We live in dangerous times and there are many things to be angry about. Many of us are tired of the anger and tired of the competing claims to our emotions. Why this? Why now? Because, as a Christian, this is the path home. Although we will not, in this lifetime, know all the answers, we have this promise. If we eat together physically, all else can be resolved.

Shouldn’t we deal with race first?

If you genuinely feel this way, go with God. Stop reading my words and go immediately to Ruha Benjamin, Ta-Nehisi Coates, or Kelly Brown Douglas. They know what I do not and say what I cannot.

I promise I’m trying to follow where they lead. Black lives matter. Black bodies matter. I do not think we can seriously confront racism until we understand that it occurs on bodies, in bodies, and to bodies. Racism follows the social imaginary far more closely than it follows any biological distinctions. Ideology and technology drive; flesh bears the consequences.

The path to reconciliation lies in sitting down together, sharing the same space and eating the same food. Salvation can be found in bodies. At times like this, it must be found in bodies. And so, I turn to Jesus, to love incarnate, to the physical rituals of the church. Surprisingly, bodily needs can save us from ideological temptations, when we remember the Christian message: grace is tangible. Tangible Eucharist responds to racism. It is not enough, but it is a start. For a Christian, it is always the start.

To replace physical communion with virtual communion is to turn our eyes from the concrete to the imaginary, from practice to ideology. And, while there is a time for that move, we must first ground ourselves in bodies, acted with and acted upon.

Shouldn’t we deal with virus first?

Yes. We should. We should stick with the traditional ritual and make changes to core Christian practices when we are not beset by Pestilence, Death, and Vainglory. Virtual Eucharist has been debated by theologians and liturgists as long as we have had television, if not longer. Their consensus has always been that it is a bad idea.

Suddenly, we cannot meet in person. We must reach out virtually. We must celebrate bodily and mindfully. No, we should not meet in person until we understand the virus far better than we do. And yes, we must be present for people, even when we cannot be present in person. We must not use our ritual, even Eucharist, as an excuse to neglect the needs of bodies, particularly the bodies of the poor and the sick.

This does not justify switching to virtual Eucharist. It certainly doesn’t justify change in weeks or months. Such changes usually take decades. I worship with two communities on a regular basis. Both introduced virtual Eucharist in the same week. Both have savvy members, informed both theologically and scientifically. Both pride themselves on thoughtful worship, responsible to history and modern knowledge. Both took me completely by surprise. I understand the frustration, even desperation, pastors feel. All of us suffer from the uncertainty of the times and keen sense of isolation. We want something to address our hunger. We want to be able to do something. But good decisions are more difficult in a crisis, they deserve more time and more care.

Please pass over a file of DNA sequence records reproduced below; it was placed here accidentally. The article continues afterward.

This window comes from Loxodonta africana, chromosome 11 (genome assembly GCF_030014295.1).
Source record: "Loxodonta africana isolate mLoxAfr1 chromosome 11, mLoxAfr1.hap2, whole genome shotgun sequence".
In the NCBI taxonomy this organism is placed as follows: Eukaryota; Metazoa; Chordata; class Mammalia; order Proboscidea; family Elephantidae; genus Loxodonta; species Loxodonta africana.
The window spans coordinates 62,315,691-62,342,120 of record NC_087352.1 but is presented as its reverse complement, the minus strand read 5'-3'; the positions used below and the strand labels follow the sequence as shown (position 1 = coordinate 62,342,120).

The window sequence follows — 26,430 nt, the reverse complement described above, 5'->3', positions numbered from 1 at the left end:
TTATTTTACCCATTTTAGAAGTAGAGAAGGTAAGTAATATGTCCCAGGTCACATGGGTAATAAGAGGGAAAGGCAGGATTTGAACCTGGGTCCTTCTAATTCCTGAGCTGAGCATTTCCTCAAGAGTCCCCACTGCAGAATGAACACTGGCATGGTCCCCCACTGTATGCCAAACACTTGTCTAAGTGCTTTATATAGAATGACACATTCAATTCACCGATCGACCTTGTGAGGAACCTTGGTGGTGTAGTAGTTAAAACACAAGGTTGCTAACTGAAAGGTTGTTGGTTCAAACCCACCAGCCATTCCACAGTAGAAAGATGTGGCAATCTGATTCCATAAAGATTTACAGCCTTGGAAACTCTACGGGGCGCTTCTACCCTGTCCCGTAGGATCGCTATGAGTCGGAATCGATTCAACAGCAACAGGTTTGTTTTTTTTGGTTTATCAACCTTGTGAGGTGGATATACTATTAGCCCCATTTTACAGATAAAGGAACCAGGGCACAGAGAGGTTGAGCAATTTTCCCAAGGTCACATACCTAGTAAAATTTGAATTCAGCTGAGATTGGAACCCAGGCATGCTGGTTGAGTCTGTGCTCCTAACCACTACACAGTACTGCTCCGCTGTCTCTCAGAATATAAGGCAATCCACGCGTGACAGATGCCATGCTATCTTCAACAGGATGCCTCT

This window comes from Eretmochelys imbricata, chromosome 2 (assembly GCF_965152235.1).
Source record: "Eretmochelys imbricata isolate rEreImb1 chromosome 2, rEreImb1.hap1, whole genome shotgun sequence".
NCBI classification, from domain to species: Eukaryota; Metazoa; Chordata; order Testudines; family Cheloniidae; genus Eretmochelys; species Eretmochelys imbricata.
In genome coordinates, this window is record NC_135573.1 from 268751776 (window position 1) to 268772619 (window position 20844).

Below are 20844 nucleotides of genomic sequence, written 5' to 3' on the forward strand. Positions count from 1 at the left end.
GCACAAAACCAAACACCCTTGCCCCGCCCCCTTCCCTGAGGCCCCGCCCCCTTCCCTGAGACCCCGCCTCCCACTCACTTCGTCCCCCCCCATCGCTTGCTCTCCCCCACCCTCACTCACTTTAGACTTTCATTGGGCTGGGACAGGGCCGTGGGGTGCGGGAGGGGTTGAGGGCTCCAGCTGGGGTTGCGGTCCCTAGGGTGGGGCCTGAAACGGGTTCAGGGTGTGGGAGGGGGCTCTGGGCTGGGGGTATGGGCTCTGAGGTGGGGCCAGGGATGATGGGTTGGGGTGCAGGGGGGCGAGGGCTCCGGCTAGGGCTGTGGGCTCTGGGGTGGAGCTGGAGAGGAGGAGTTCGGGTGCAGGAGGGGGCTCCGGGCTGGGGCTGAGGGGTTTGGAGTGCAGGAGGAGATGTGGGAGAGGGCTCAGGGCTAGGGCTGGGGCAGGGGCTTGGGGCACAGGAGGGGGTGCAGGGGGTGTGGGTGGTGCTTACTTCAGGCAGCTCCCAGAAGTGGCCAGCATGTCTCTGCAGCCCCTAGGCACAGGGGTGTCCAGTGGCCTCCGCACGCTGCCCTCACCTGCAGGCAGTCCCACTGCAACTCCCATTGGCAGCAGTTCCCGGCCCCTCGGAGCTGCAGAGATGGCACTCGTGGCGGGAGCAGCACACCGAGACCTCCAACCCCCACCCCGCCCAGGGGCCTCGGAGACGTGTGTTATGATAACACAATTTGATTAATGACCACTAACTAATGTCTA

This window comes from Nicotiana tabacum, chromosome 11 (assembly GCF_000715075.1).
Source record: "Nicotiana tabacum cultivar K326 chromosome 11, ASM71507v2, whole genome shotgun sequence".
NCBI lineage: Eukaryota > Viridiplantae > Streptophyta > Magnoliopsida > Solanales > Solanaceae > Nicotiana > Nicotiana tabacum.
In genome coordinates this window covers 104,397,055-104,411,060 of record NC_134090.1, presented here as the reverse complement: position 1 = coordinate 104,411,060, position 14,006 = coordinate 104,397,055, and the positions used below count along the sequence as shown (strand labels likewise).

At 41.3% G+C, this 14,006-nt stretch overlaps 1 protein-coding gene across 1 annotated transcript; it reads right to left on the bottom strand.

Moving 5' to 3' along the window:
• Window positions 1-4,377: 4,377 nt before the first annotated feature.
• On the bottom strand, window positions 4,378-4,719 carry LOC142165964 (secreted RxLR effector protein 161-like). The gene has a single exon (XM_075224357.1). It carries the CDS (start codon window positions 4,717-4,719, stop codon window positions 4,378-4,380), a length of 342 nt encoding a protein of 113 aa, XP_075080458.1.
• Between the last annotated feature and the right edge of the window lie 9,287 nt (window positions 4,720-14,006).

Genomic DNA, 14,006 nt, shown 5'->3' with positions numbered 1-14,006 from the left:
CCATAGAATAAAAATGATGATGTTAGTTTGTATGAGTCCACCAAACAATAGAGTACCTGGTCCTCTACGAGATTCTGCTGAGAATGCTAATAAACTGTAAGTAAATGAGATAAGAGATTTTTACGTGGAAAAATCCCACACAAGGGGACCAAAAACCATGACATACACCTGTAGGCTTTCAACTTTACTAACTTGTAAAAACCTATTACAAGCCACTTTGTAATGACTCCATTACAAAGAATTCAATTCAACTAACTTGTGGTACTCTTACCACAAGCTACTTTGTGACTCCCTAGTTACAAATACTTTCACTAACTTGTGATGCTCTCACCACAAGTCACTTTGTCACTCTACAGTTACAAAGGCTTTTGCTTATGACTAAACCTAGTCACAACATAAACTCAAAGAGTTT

Christianity is a long-term endeavor, one that will be served by recognizing the significance of the current fast, even if it lasts for a year or more. We should begin thinking seriously now about how to maintain our bodily ritual and bodily identity when we cannot meet in large groups.

Eucharist is a sign of unity.

The Body of Christ manifest in bread and wine becomes the Body of Christ manifest in the gathered assembly. It speaks to the heart of the Christian mystery; it defines our practice and shapes our identity. Pastors who change the symbolism change the fundamental character of their community. They have an obligation to engage with all the people whose practice and identity will change when they change the ritual.

I am a theologian who spends most of his time on science and religion, specifically biological metaphors like the Body of Christ. For millennia Western societies have tried to divorce body and spirit, to say that we are essentially minds, and only accidentally fleshly organisms. Consistently, the church has replied, “no.” We are bodies essentially and God redeems flesh as God redeems spirit.

We celebrate with one cup to represent one body, one blood, one people, and one God. Multiple cups will always send the wrong message. We make allowances when they are all poured from the same vessel on the same altar by the same person, when any member of the congregation might receive from any cup. We must not make allowance for multiple cups (or loaves) of diverse quality. The service stands opposed to justice when the privileged have better quality elements, when some may partake and some may not, when the presider may not even see all the people. Eucharist recognizes the truth that we experience God together, in the flesh.

Virtual Eucharist sends a different message: that grace is fundamentally an idea or a packet of information to be transmitted by wire. While I do not deny that this can occur, it is something other than Eucharist, something other than the core tradition of the Church. When we equate virtual Eucharist and traditional Eucharist, we announce that physical bodies and actions are only the appearances of Divinity and not Divine substance. We reinforce dangerous beliefs that souls are saved, but not bodies; that we are saved individually by thinking about God, not collectively by joining with God and one another in action. We hint that physical truths may contradict spiritual truths and physical harm may lead to spiritual health. One belief follows from another; disembodied ritual creates disembodied faith. To eat together online is right and good and a joyful thing. To make it the center of Christian faith is something else entirely.